单倍体植物在生物遗传研究中有重要作用，在植物育种中也极为重要——它们被用来生成纯合子二倍体，从而避免很多代的近亲繁殖。现在，美国加利福尼亚大学戴维斯分校的Maruthachalam Ravi 和 Simon W. L. Chan开发出一种通过种子来生成单倍体拟南芥（Arabidopsis thaliana）的简单方法。以前，单倍体的生成涉及远交种的组织培养或基因组剔除，而且很多物种用这些方法是不可能培育出单倍体的。新方法仅涉及对一种着丝点蛋白，着丝点特异性组蛋白CENH3（在人类称作CENP-A），用基因工程方法进行处理，生成在与野生型杂交后其基因组被从合子中除掉的品系。这样产生的单倍体植物只有来自野生型亲代的染色体。CENH3在真核细胞着丝点上起普遍作用，所以原则上这种方法可以推广到所有植物。
参考文献：Nature 464, 615 (2010). doi:10.1038/nature08842
Haploid plants produced by centromere-mediated genome elimination
Authors: Maruthachalam Ravi & Simon W. L. Chan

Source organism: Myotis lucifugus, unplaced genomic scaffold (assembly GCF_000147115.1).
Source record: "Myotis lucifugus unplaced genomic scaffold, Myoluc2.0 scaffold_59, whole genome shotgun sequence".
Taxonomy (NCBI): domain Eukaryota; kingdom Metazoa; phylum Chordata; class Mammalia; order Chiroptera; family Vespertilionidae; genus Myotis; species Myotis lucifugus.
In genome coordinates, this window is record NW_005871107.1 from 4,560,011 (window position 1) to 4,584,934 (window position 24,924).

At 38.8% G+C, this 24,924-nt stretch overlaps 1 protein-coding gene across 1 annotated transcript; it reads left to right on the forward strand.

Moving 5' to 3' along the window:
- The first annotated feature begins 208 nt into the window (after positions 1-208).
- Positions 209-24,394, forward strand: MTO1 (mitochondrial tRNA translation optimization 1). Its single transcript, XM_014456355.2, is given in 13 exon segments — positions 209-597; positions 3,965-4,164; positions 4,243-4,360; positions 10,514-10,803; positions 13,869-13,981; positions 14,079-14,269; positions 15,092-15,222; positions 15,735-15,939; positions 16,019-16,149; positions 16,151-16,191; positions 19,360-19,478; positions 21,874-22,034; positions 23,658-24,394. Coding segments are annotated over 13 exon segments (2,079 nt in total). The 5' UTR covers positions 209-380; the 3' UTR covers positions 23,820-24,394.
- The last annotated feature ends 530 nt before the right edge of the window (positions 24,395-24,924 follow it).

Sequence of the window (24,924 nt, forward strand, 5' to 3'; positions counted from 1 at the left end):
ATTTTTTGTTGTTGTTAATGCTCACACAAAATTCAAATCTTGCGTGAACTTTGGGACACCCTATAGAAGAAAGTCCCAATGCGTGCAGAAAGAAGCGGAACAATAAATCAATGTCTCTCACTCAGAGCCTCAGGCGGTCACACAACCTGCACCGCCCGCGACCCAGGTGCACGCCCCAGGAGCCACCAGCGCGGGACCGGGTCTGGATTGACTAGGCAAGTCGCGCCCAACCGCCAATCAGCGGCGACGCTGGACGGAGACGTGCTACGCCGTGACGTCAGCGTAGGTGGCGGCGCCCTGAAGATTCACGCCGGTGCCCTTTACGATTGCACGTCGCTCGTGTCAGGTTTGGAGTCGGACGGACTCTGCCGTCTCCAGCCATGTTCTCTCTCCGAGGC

Production of haploid plants that inherit chromosomes from only one parent can greatly accelerate plant breeding. Haploids generated from a heterozygous individual and converted to diploid create instant homozygous lines, bypassing generations of inbreeding. Two methods are generally used to produce haploids. First, cultured gametophyte cells may be regenerated into haploid plants, but many species and genotypes are recalcitrant to this process. Second, haploids can be induced from rare interspecific crosses, in which one parental genome is eliminated after fertilization. The molecular basis for genome elimination is not understood, but one theory posits that centromeres from the two parent species interact unequally with the mitotic spindle, causing selective chromosome loss. Here we show that haploid Arabidopsis thaliana plants can be easily generated through seeds by manipulating a single centromere protein, the centromere-specific histone CENH3 (called CENP-A in human). When cenh3 null mutants expressing altered CENH3 proteins are crossed to wild type, chromosomes from the mutant are eliminated, producing haploid progeny. Haploids are spontaneously converted into fertile diploids through meiotic non-reduction, allowing their genotype to be perpetuated. Maternal and paternal haploids can be generated through reciprocal crosses. We have also exploited centromere-mediated genome elimination to convert a natural tetraploid Arabidopsis into a diploid, reducing its ploidy to simplify breeding. As CENH3 is universal in eukaryotes, our method may be extended to produce haploids in any plant species.